Content

Introduction

An aneurysm is an abnormal and permanent dilation of the arterial or venous wall, caused by trauma or an alteration that weakens it (Video). When the dilation of the wall reaches critical levels, the vessel can rupture, resulting in internal bleeding that can lead to death.

The causes of the weakening of the artery or vein can be:

  • present at birth (congenital), such as Marfan syndrome, Ehlers-Danlos syndrome, and polycystic kidney disease
  • mechanical, such as damage caused by trauma
  • degenerative, such as atherosclerosis
  • inflammatory, as in Takayasu's disease
  • infectious, caused by syphilis, mycosis, viruses

The formation of aneurysms, therefore, is a process linked to many factors (multifactorial) with both genetic and environmental influences. Having family members affected by an aneurysm can increase the risk of developing an aneurysm at any time in your life.

The most common risk factors in adults are:

  • smoke
  • alcohol
  • high cholesterol
  • obesity
  • hypertension
  • diabetes

The development of infantile aneurysms may be due to factors already present at birth such as, for example, type III collagen deficiency or trauma occurring during the period of increased intracranial pressure in the early stages of development.

Aneurysms can occur in any artery or vein but the most common are:

  • aortic aneurysm, occurs in the aorta, the main artery that carries oxygen-rich blood to all parts of the body
  • aneurysm of the thoracic aorta, concerns the segment of the aorta that passes through the chest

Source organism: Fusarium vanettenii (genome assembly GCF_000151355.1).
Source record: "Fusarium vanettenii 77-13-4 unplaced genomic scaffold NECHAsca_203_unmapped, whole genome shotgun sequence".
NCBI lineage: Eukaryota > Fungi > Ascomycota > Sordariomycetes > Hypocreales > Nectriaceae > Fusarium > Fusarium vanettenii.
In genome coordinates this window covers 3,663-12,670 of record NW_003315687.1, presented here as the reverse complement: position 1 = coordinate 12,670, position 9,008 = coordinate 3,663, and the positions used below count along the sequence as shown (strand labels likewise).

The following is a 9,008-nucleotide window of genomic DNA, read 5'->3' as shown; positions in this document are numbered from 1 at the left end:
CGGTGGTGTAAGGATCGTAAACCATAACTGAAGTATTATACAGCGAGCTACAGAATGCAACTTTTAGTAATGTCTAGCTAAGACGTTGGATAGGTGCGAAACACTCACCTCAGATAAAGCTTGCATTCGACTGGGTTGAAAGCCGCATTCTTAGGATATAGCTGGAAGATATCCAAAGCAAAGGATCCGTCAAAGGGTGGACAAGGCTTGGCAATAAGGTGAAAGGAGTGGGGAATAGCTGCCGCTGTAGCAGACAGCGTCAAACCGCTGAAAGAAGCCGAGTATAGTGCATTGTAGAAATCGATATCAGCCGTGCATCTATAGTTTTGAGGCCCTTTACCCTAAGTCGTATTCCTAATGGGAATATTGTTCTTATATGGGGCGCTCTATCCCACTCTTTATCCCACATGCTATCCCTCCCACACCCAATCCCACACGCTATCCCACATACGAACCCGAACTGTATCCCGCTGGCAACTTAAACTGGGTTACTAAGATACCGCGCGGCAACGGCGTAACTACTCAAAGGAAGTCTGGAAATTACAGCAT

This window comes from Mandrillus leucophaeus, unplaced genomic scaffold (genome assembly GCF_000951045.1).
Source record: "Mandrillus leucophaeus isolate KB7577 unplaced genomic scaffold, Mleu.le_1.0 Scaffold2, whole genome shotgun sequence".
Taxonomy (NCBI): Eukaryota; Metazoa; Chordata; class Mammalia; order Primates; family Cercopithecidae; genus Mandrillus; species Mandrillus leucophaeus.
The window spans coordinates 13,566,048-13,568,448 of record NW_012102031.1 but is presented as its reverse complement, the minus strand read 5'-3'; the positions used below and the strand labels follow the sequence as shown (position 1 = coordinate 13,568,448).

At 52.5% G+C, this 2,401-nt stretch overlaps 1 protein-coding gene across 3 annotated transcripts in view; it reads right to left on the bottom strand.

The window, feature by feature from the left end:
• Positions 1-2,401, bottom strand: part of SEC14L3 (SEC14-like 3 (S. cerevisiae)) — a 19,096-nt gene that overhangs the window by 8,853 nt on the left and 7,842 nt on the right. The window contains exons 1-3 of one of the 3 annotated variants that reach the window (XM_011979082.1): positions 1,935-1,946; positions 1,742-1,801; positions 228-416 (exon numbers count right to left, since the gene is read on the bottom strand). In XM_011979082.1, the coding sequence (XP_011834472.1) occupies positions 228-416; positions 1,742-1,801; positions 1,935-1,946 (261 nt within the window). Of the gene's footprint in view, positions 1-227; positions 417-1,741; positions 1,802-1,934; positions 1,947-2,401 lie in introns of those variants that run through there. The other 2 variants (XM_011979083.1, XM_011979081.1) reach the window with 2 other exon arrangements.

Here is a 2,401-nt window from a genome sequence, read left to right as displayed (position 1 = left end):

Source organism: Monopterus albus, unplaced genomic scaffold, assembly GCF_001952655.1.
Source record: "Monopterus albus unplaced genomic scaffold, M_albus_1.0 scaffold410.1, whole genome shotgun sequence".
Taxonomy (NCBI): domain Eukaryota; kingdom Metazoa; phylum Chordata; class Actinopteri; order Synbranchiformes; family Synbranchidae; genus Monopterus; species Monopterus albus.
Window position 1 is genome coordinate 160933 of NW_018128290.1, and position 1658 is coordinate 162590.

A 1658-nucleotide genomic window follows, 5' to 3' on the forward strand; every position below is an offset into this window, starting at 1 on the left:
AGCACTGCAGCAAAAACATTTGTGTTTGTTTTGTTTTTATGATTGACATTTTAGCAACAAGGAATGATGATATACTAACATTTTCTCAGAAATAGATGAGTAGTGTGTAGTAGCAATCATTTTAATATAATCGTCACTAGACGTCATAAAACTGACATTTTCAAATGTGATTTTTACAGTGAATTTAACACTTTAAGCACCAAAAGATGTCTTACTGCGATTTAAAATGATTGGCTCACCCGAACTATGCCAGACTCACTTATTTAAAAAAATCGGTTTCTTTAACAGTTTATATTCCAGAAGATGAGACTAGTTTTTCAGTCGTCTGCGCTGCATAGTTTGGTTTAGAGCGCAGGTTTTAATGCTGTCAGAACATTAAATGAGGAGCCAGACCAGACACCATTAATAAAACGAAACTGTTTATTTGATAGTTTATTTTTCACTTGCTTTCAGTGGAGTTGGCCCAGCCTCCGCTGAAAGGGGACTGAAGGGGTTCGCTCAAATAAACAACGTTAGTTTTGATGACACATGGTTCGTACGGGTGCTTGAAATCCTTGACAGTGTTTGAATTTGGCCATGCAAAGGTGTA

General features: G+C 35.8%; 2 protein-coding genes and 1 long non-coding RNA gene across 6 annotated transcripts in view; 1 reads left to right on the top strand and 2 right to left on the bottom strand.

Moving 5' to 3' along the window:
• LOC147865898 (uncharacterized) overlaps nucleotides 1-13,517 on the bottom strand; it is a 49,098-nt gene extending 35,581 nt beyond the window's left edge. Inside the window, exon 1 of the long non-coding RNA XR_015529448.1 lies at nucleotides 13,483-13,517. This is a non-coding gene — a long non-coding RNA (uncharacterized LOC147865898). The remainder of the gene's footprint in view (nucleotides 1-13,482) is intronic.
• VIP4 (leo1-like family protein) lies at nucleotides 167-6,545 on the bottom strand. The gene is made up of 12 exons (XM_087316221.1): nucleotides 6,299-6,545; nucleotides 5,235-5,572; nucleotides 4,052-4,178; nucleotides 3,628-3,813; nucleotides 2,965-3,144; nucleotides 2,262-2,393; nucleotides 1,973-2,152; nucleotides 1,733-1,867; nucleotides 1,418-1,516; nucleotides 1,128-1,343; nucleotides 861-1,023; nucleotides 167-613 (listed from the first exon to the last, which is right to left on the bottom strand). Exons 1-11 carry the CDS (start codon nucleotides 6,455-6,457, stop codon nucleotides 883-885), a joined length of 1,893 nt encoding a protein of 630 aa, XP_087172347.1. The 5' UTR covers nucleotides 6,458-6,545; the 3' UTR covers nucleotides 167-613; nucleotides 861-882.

• aneurysm of the abdominal aorta, occurs in the tract of the aorta that passes through the abdomen
  • brain aneurysm or hemorrhagic stroke, occurs in the blood vessels that supply blood to the brain
  • aneurysm of the popliteal artery, occurs in the leg, in the hollow behind the knee
  • mesenteric artery aneurysm, occurs in the intestine
  • aneurysm of the splenic artery, it concerns an "artery of the spleen

Symptoms

The aneurysm usually does not cause disturbances (symptoms), it can develop slowly for many years and, often, do not show signs of its presence until it ruptures. Sometimes it can cause disturbances related to the compression of the surrounding anatomical structures.

If an aneurysm rapidly expands, or ruptures, disturbances can come on suddenly and include:

  • ache
  • high sweating
  • dizziness
  • nausea and vomit
  • rapid heartbeat
  • shock / fainting
  • low blood pressure

Diagnosis

Aneurysms are often found (diagnosed) by chance during tests performed for other reasons.

To ascertain the presence of an aneurysm the doctor can use:

  • echocolordoppler ultrasound
  • computed angiotomography (angio-CT)
  • magnetic resonance angiography (MR angiography)

Ultrasound with echocolordoppler

It is a non-invasive method that allows you to view the main blood vessels (arteries, supra-aortic trunks, abdominal vessels and venous vessels) and to study the flow of blood within them. It provides color images (blue and red) of venous and arterial flows highlighting any lesions of the vessel walls.

Computed angiotomography (CT angiography)

It allows to study the arteries of the brain, of the supra-aortic trunks (TSA), of the aorta ascending and descending, of the vessels of the abdomen and limbs in search of abnormal alterations. The angio-CT, thanks to its high ability to provide detailed images and to reconstruct three-dimensional volumetric images, represents the main method in planning therapy.